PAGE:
“If we want the Gospel message to endure anywhere, it must be part of the people’s thinking”
Aleteia posed this question to Archbishop Matthew Ndagoso of the Kaduna diocese, Nigeria—who is on the front lines in the battle against Boko Haram. Archbishop Ndagoso is currently in Rome, serving at the Synod on the Family.
Your Excellency, can you tell us how the arrival of Islam in North Africa led to the near disappearance of Christianity in the Maghreb?
During the first five centuries, the Church in North Africa flourished. In fact, many of the doctrines of the Church were shaped in North Africa by great ecclesiastical figures such as St. Augustine and St. Cyprian. Unfortunately, with the coming of Islam, the Church almost disappeared. [This] can be explained in part through the spread of false doctrine. At that time, it was the Arian heresy. Christian doctrine is defined for us. The temptation, when faced with difficulties and challenges, is to say things in a way people are more comfortable with and thereby weaken doctrine.
People are looking for something authentic. People are looking for something they can hold on to, knowing: “This is what I believe.” But when doctrine is weakened, doubts begin to creep into the minds of people, and they begin to think: “Is it really authentic?” And they begin to look elsewhere.
In Egypt the Christian message was incarnated into the culture. The Christian message permeated the Coptic culture so much so that separating the people from Christianity was like separating them from their own culture. That is why, right from the beginning, Christianity has remained in Egypt.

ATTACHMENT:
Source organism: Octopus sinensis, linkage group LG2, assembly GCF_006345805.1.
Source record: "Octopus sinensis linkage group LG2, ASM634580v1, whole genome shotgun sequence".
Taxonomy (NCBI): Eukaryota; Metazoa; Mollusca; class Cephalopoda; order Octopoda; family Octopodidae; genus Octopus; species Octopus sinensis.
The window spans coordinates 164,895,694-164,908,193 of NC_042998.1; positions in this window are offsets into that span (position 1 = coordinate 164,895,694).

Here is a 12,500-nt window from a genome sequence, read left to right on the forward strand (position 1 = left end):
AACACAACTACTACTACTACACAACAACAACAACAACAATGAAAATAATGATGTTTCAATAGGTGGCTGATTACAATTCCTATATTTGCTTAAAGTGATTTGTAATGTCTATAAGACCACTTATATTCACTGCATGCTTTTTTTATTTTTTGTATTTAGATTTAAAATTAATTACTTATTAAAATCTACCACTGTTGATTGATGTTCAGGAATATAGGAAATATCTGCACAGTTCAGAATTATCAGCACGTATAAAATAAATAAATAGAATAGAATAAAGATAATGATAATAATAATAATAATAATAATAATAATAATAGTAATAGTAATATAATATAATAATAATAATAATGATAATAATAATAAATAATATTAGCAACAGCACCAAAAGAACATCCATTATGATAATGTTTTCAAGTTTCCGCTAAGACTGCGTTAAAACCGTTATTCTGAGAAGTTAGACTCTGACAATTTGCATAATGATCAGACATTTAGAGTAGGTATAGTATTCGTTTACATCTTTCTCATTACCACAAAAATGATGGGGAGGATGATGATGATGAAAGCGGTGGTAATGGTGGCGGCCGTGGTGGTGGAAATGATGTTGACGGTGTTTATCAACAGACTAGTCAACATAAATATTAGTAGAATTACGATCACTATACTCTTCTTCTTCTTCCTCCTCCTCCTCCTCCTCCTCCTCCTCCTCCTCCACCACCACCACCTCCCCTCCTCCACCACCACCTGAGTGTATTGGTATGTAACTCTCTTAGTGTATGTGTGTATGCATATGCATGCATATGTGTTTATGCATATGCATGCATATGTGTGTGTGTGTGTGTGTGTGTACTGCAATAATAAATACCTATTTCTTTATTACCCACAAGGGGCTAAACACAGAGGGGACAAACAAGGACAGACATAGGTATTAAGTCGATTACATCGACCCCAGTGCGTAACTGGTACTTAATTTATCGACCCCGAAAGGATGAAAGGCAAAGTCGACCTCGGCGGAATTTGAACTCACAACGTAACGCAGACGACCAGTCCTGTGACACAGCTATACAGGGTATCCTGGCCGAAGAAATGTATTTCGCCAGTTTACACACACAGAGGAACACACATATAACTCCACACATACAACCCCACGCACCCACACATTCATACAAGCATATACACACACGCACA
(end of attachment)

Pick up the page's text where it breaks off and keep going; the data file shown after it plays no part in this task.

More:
And that is why—if you remember the first synod of bishops for Africa, popularly known as ‘the African Synod,’ one of the major topics discussed was inculturation. If we want the Gospel message to endure anywhere, it must be part of the people’s thinking. It must be part of their lives. It must become a way of life for them. Once the Gospel message is incarnated into cultures, it enters in and purifies the culture. People are able to think it; they are able to live it. Wherever you go, there is no separation between them and their religion.
In that way—come rain, come sunshine—people will defend their faith, because to separate them from their faith will be like separating them from their blood.
I think this is what was lacking in areas where Islam came in and swept away Christianity from North Africa, as though it didn’t exist. Now it only exists in ruins. [We must] learn a huge lesson from this. When I was a student here in Rome, I used to say to my friends: “If what happened in North Africa after 600 years of Christianity should happen today in my country, would the Christian faith survive?” For me that is a very, very important question.
It is also a lesson for the synod fathers: once there is a struggle between leaders, once strange philosophical arguments about the faith creep in, it begins to weaken the faith.
Can you give an example?